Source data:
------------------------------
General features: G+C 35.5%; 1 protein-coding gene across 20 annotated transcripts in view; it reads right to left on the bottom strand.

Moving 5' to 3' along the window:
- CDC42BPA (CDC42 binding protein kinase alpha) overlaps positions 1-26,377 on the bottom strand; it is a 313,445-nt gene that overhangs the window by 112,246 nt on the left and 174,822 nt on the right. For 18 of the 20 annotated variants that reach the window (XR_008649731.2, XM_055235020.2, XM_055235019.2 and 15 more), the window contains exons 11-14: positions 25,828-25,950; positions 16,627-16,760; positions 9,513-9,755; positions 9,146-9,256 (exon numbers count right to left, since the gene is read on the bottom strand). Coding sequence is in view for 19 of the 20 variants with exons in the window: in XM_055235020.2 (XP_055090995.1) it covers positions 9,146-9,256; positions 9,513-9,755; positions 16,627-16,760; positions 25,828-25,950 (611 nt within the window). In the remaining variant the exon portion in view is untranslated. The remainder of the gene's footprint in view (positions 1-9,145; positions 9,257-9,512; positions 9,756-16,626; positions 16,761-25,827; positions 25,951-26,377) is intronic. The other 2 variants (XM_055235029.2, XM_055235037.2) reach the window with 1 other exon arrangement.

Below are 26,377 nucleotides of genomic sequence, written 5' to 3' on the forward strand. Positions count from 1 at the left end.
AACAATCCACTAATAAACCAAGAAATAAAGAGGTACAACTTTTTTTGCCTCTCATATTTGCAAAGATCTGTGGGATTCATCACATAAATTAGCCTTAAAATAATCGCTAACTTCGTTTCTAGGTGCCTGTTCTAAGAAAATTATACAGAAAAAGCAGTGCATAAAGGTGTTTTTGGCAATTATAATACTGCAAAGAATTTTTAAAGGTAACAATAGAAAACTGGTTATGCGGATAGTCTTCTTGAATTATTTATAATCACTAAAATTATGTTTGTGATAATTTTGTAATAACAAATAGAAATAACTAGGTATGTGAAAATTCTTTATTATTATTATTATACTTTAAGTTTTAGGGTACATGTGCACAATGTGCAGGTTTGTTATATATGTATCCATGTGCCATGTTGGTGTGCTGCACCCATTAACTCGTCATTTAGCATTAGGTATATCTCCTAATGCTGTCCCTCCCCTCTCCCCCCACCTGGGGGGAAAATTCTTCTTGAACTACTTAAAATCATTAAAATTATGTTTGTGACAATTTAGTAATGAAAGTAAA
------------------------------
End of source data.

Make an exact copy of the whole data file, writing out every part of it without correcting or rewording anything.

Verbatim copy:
General features: G+C 35.5%; 1 protein-coding gene across 20 annotated transcripts in view; it reads right to left on the bottom strand.

Moving 5' to 3' along the window:
- CDC42BPA (CDC42 binding protein kinase alpha) overlaps positions 1-26,377 on the bottom strand; it is a 313,445-nt gene that overhangs the window by 112,246 nt on the left and 174,822 nt on the right. For 18 of the 20 annotated variants that reach the window (XR_008649731.2, XM_055235020.2, XM_055235019.2 and 15 more), the window contains exons 11-14: positions 25,828-25,950; positions 16,627-16,760; positions 9,513-9,755; positions 9,146-9,256 (exon numbers count right to left, since the gene is read on the bottom strand). Coding sequence is in view for 19 of the 20 variants with exons in the window: in XM_055235020.2 (XP_055090995.1) it covers positions 9,146-9,256; positions 9,513-9,755; positions 16,627-16,760; positions 25,828-25,950 (611 nt within the window). In the remaining variant the exon portion in view is untranslated. The remainder of the gene's footprint in view (positions 1-9,145; positions 9,257-9,512; positions 9,756-16,626; positions 16,761-25,827; positions 25,951-26,377) is intronic. The other 2 variants (XM_055235029.2, XM_055235037.2) reach the window with 1 other exon arrangement.

Below are 26,377 nucleotides of genomic sequence, written 5' to 3' on the forward strand. Positions count from 1 at the left end.
AACAATCCACTAATAAACCAAGAAATAAAGAGGTACAACTTTTTTTGCCTCTCATATTTGCAAAGATCTGTGGGATTCATCACATAAATTAGCCTTAAAATAATCGCTAACTTCGTTTCTAGGTGCCTGTTCTAAGAAAATTATACAGAAAAAGCAGTGCATAAAGGTGTTTTTGGCAATTATAATACTGCAAAGAATTTTTAAAGGTAACAATAGAAAACTGGTTATGCGGATAGTCTTCTTGAATTATTTATAATCACTAAAATTATGTTTGTGATAATTTTGTAATAACAAATAGAAATAACTAGGTATGTGAAAATTCTTTATTATTATTATTATACTTTAAGTTTTAGGGTACATGTGCACAATGTGCAGGTTTGTTATATATGTATCCATGTGCCATGTTGGTGTGCTGCACCCATTAACTCGTCATTTAGCATTAGGTATATCTCCTAATGCTGTCCCTCCCCTCTCCCCCCACCTGGGGGGAAAATTCTTCTTGAACTACTTAAAATCATTAAAATTATGTTTGTGACAATTTAGTAATGAAAGTAAA